I'm only afraid of a couple of things (the ocean, generally; the impending Donald Trump presidency, specifically), and so when a colleague asked me if I wanted to try an LED facial and full body treatment in lieu of her, because she was a little freaked out, I jumped at the opportunity. I mean, sure, I could have attempted to reassure her that there was absolutely nothing dangerous about LED therapy, but then I wouldn't have gotten to try it in her place, now would I? (Why, yes, I am the worst.)
But anyway, I'd been wanting to try an LED treatment for some time, and this was clearly the perfect opportunity. I'm pretty interested in any off-beat beauty and wellness treatments, in general, but when they involve methods that feel vaguely sci-fi, then I get even more interested. And LED light therapy isn't just vaguely sci-fi: It actually feels super futuristic and employs technology used by NASA. This is the real deal.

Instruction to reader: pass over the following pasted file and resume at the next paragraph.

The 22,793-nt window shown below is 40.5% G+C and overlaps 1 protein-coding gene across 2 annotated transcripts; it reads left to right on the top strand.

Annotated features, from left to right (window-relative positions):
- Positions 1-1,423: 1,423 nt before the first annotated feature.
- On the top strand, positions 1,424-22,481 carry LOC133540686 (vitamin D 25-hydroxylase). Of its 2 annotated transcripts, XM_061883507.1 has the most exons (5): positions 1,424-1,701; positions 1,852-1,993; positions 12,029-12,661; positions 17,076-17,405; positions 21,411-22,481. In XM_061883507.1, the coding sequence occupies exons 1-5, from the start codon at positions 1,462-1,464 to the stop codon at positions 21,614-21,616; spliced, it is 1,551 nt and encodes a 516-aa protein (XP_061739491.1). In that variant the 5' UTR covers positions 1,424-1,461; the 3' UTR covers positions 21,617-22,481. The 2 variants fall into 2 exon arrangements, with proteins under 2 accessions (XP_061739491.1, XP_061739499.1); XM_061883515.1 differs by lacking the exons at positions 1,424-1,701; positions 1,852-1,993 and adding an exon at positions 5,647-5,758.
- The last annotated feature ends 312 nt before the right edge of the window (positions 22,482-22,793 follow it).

But first, if you're wondering what LED actually is, don't worry, you are not alone. Prior to going to Manhattan's Dangene Institute for a turn in the LightStim Professional LED Bed, I went around telling everyone that I was getting a laser facial. "Lasers are going to be resurfacing MY FACE," I said, with barely restrained glee. But the more I said it, the more I had to ask myself if LEDs even are lasers. Because maybe they're not? I had no idea. I just liked talking about lasers.